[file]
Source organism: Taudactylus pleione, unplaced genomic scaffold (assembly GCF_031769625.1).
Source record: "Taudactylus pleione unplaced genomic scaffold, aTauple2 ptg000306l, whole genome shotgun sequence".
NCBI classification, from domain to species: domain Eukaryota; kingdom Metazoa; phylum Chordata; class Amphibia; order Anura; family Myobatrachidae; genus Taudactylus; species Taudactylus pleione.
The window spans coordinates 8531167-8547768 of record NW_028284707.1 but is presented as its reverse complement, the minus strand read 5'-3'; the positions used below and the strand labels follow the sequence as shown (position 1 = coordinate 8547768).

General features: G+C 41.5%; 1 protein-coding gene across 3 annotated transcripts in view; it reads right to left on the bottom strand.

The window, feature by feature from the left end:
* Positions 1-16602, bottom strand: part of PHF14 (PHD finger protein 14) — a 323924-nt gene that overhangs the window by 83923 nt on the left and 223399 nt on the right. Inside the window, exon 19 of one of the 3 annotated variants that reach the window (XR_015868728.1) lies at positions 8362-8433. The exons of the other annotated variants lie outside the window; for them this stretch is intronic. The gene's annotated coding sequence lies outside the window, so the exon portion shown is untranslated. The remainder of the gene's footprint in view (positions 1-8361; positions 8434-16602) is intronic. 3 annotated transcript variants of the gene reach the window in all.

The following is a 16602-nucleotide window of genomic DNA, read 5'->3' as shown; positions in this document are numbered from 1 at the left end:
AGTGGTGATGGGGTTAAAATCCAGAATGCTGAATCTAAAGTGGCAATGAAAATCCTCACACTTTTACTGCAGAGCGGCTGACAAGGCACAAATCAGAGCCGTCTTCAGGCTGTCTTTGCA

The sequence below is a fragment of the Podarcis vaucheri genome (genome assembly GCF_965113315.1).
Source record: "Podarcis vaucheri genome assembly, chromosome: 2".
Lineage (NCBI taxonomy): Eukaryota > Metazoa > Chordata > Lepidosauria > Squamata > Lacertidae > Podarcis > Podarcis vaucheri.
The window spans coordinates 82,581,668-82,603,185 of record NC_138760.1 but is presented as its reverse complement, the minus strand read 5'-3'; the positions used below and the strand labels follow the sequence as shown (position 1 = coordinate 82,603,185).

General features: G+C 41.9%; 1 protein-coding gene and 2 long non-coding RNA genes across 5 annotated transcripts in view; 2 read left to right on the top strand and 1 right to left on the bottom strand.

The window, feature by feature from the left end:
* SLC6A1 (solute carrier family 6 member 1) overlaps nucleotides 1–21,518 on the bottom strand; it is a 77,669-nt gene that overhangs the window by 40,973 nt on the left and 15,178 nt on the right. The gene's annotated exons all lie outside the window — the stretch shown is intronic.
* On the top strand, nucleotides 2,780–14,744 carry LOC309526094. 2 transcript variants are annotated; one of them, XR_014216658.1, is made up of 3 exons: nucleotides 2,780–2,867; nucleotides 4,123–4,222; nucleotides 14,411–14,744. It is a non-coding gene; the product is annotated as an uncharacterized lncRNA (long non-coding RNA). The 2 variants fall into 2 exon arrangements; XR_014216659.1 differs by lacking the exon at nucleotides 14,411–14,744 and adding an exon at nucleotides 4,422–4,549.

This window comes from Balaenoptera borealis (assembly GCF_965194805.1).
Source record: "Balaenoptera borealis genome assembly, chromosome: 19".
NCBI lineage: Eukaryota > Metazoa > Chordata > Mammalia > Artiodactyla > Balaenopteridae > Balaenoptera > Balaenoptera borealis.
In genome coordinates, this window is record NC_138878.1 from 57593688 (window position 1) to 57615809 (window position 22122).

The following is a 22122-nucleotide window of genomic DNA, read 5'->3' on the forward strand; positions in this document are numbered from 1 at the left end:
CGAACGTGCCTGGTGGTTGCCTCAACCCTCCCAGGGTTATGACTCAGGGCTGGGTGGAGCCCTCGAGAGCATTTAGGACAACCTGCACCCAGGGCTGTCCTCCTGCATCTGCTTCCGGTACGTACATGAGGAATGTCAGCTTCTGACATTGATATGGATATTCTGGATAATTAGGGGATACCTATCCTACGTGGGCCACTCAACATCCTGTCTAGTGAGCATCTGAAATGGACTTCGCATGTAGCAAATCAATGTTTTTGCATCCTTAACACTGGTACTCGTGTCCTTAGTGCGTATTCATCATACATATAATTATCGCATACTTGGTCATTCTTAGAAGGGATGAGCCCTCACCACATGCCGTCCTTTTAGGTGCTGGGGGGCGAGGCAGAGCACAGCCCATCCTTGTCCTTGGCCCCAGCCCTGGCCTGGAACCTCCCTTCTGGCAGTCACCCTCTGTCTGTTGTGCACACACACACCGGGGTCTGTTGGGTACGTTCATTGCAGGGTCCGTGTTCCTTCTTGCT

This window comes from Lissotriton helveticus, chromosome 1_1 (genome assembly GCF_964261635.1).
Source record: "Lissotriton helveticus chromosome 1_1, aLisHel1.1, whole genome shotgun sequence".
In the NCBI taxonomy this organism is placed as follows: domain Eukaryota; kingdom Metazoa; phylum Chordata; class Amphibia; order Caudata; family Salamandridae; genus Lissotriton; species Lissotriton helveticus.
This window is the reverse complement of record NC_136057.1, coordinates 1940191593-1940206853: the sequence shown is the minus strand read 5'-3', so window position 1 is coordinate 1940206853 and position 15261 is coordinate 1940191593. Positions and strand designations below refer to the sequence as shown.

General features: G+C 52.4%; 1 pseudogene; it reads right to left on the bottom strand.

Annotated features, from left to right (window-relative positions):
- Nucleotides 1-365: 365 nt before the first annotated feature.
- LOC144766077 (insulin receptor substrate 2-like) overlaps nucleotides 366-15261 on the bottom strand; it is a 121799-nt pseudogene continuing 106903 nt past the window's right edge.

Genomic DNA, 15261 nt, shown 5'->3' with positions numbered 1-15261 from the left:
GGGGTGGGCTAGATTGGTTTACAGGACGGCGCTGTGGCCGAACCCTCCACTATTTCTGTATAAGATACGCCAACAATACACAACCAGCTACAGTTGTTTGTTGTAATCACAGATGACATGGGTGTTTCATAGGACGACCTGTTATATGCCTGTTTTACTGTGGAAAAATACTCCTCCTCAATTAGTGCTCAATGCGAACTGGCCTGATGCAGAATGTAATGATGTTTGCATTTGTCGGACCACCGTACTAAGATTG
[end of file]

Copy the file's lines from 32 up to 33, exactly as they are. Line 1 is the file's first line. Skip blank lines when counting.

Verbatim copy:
Genomic DNA, 15261 nt, shown 5'->3' with positions numbered 1-15261 from the left:
GGGGTGGGCTAGATTGGTTTACAGGACGGCGCTGTGGCCGAACCCTCCACTATTTCTGTATAAGATACGCCAACAATACACAACCAGCTACAGTTGTTTGTTGTAATCACAGATGACATGGGTGTTTCATAGGACGACCTGTTATATGCCTGTTTTACTGTGGAAAAATACTCCTCCTCAATTAGTGCTCAATGCGAACTGGCCTGATGCAGAATGTAATGATGTTTGCATTTGTCGGACCACCGTACTAAGATTG